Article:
The most common cause of roseola is the human herpes virus 6, but the cause also can be another herpes virus — human herpes virus 7.
Like other viral illnesses, such as a common cold, roseola spreads from person to person through contact with an infected person's respiratory secretions or saliva. For example, a healthy child who shares a cup with a child who has roseola could contract the virus.
Roseola is contagious even if no rash is present. That means the condition can spread while an infected child has only a fever, even before it's clear that the child has roseola. Watch for signs of roseola if your child has interacted with another child who has the illness.
Unlike chickenpox and other childhood viral illnesses that spread rapidly, roseola rarely results in a communitywide outbreak. The infection can occur at any time of the year.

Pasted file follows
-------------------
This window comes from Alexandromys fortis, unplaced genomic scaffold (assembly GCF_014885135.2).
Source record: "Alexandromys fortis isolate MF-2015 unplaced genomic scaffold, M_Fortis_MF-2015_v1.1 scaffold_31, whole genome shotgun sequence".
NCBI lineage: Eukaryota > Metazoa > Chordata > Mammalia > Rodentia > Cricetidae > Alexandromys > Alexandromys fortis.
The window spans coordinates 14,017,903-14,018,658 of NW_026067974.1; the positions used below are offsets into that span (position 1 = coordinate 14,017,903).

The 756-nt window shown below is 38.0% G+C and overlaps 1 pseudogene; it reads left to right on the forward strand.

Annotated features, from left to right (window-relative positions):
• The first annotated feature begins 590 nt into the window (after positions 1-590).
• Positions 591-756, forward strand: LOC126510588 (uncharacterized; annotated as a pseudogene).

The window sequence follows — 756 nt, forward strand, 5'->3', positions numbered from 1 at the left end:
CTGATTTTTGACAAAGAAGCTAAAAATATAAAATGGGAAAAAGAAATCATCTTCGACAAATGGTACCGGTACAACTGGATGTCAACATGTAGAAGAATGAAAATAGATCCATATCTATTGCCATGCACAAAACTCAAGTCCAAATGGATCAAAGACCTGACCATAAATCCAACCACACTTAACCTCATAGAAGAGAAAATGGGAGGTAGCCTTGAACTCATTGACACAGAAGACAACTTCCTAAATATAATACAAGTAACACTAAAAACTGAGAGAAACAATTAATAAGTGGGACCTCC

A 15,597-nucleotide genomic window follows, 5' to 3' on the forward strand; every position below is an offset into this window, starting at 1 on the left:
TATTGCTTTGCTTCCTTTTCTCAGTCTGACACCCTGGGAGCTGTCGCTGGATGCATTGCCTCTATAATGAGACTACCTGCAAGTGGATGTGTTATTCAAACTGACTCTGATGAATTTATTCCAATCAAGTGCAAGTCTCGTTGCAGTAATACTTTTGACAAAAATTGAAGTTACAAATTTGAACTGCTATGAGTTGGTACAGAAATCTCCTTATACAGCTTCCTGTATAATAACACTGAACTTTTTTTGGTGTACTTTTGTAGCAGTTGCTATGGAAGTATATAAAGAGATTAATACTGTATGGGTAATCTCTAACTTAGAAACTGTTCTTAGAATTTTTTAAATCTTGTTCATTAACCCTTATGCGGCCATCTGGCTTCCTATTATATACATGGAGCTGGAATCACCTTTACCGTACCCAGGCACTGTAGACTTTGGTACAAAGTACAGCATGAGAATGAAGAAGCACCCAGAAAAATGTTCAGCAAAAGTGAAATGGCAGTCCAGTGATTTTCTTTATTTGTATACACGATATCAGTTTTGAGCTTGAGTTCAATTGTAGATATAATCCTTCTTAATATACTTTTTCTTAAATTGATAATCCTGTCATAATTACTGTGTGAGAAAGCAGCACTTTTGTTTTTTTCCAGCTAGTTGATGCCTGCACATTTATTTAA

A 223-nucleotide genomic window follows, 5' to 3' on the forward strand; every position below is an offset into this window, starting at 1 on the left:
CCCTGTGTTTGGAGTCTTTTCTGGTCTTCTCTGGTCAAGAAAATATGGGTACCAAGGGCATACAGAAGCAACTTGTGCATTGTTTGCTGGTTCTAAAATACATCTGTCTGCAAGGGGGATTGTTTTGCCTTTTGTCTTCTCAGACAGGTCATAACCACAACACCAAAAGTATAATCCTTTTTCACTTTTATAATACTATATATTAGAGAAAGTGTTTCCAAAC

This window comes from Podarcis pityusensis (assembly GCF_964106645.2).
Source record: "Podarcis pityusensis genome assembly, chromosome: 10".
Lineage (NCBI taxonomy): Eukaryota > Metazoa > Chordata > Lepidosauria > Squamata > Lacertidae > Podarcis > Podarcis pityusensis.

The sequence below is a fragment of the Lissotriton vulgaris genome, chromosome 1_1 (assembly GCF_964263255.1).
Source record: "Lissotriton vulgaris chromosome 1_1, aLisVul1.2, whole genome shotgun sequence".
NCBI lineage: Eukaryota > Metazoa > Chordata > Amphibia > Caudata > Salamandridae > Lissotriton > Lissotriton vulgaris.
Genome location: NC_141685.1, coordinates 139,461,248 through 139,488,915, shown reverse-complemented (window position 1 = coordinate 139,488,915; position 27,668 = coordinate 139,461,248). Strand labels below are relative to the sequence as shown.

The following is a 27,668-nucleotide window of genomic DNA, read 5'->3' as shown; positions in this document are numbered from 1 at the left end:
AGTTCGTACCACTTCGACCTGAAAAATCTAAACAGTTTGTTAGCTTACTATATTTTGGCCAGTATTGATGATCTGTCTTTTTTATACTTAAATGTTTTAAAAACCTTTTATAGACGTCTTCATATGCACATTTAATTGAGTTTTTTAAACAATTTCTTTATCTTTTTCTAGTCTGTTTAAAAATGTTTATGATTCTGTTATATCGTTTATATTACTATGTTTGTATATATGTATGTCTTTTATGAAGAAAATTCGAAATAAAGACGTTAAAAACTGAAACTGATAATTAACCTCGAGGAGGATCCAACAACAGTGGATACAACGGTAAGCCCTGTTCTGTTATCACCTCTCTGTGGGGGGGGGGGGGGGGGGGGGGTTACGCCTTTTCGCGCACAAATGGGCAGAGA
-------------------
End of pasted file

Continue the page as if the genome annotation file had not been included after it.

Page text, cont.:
May 28, 2015
- Tremblay C, et al. Roseola infantum (exanthem subitum). http://www.uptodate.com/home. Accessed April 8, 2015.
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- Mamishi S, et al. Prevalence of HHV-6 in cerebrospinal fluid of children younger than 2 years of age with febrile convulsion. Iranian Journal of Microbiology. 2014;6(2):87. http://www.ncbi.nlm.nih.gov/pmc/articles/PMC4281666/. Accessed April 8, 2015.
- Roseola infantum. The Merck Manual Professional Edition. http://www.merckmanuals.com/professional/pediatrics/miscellaneous_viral_infections_in_infants_and_children/roseola_infantum.html?qt=human herpesvirus 6&alt=sh. Accessed April 8, 2015.
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